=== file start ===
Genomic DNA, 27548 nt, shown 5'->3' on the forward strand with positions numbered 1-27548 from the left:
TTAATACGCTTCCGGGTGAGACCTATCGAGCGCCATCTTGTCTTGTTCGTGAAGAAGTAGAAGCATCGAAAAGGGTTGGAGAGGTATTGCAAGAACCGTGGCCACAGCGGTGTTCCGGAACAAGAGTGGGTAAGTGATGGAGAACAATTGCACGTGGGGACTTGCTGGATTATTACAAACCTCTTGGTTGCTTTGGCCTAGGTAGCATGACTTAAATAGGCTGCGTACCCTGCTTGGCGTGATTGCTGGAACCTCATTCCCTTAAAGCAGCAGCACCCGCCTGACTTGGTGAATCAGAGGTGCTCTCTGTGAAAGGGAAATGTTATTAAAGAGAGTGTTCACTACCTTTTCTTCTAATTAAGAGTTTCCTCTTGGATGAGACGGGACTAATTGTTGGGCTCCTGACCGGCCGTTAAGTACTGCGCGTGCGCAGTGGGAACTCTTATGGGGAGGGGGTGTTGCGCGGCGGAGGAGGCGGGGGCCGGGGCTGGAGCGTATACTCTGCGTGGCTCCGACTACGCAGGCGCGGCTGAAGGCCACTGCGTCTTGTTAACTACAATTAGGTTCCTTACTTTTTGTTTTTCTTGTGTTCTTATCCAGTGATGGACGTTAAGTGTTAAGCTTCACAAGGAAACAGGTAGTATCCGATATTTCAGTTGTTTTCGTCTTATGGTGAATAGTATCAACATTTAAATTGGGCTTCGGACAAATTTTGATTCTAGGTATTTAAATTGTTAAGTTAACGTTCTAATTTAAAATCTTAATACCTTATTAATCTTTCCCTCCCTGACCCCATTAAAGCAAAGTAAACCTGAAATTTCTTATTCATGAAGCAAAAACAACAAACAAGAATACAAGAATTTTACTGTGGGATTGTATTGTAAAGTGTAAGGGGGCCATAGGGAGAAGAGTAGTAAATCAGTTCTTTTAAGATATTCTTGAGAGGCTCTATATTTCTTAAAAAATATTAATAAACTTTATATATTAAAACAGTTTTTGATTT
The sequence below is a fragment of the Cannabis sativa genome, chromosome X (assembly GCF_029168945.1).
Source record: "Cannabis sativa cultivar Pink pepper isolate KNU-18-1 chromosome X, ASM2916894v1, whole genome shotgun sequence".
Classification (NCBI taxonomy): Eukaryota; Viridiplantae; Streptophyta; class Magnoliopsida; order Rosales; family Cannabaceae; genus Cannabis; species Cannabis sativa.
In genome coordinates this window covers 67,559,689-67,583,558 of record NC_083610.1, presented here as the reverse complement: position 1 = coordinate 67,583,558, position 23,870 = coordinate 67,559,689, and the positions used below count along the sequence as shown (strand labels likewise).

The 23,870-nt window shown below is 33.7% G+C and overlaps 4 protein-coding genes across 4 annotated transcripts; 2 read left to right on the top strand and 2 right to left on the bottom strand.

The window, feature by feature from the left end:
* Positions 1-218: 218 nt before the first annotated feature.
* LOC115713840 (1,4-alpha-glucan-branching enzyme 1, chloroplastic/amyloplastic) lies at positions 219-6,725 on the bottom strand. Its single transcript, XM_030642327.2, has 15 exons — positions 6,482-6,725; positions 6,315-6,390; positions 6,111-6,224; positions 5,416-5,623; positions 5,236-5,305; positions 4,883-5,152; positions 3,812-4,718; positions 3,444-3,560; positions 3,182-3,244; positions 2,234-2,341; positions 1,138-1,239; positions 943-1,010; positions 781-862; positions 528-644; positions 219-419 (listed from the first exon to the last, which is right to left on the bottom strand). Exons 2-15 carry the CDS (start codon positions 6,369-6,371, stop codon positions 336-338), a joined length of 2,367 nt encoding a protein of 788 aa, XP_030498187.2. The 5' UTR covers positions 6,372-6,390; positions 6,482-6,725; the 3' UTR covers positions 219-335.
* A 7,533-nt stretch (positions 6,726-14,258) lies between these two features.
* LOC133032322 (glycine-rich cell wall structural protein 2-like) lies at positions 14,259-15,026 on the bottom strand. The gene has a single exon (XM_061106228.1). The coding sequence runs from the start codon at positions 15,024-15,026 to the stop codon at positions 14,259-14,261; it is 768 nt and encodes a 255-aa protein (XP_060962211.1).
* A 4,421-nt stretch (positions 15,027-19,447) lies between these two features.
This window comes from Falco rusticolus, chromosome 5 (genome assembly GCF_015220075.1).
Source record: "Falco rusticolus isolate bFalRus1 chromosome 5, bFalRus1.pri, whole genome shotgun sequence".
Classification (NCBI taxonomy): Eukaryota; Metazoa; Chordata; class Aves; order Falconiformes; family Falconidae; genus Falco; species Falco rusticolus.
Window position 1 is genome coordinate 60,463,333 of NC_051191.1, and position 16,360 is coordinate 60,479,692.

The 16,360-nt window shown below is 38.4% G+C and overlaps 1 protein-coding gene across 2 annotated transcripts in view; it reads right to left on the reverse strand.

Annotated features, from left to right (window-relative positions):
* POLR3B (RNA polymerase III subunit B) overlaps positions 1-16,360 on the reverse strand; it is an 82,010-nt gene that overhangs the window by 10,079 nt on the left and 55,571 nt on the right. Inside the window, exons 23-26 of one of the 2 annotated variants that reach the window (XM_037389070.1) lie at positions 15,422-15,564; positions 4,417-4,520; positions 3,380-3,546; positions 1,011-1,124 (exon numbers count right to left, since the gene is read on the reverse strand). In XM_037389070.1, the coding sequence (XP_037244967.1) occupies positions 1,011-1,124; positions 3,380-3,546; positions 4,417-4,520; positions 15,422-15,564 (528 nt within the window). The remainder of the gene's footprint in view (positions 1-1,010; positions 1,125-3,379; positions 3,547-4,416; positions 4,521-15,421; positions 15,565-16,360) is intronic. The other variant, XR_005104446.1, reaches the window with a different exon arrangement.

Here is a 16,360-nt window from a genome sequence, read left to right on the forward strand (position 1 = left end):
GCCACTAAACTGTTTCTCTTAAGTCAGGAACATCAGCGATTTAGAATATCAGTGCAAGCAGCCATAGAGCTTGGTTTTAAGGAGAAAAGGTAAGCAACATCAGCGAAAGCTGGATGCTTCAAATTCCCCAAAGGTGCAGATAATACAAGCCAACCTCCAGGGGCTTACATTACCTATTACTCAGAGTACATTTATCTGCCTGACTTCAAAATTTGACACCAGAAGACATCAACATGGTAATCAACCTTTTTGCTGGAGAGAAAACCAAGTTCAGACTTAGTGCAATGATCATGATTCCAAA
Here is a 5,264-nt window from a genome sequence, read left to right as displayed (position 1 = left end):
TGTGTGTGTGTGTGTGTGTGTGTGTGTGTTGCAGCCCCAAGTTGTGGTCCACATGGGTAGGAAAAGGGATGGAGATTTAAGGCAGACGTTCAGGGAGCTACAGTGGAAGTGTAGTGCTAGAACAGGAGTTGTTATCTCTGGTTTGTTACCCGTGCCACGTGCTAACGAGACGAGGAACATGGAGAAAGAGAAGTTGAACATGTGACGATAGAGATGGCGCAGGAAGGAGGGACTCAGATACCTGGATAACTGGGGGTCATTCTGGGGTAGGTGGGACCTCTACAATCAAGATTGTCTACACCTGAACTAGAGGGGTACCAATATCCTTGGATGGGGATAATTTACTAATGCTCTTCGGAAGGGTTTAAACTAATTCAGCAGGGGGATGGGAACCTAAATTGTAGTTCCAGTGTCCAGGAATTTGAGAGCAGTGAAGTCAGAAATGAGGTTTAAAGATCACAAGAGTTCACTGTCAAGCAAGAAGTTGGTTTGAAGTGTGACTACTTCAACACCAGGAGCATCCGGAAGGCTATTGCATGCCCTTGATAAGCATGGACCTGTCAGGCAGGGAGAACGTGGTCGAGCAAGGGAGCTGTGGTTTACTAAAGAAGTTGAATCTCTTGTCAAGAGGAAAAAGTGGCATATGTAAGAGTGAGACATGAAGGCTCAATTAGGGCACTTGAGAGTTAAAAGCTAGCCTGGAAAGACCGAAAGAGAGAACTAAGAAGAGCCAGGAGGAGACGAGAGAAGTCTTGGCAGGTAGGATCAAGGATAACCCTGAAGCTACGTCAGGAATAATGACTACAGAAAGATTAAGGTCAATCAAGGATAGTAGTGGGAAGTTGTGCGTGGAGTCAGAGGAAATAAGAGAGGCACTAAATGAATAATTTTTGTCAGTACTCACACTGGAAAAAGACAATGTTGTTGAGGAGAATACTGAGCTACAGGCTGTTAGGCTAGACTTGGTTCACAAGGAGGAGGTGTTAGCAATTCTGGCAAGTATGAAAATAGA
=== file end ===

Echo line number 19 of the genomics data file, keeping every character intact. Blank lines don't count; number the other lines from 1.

Annotated features, from left to right (window-relative positions):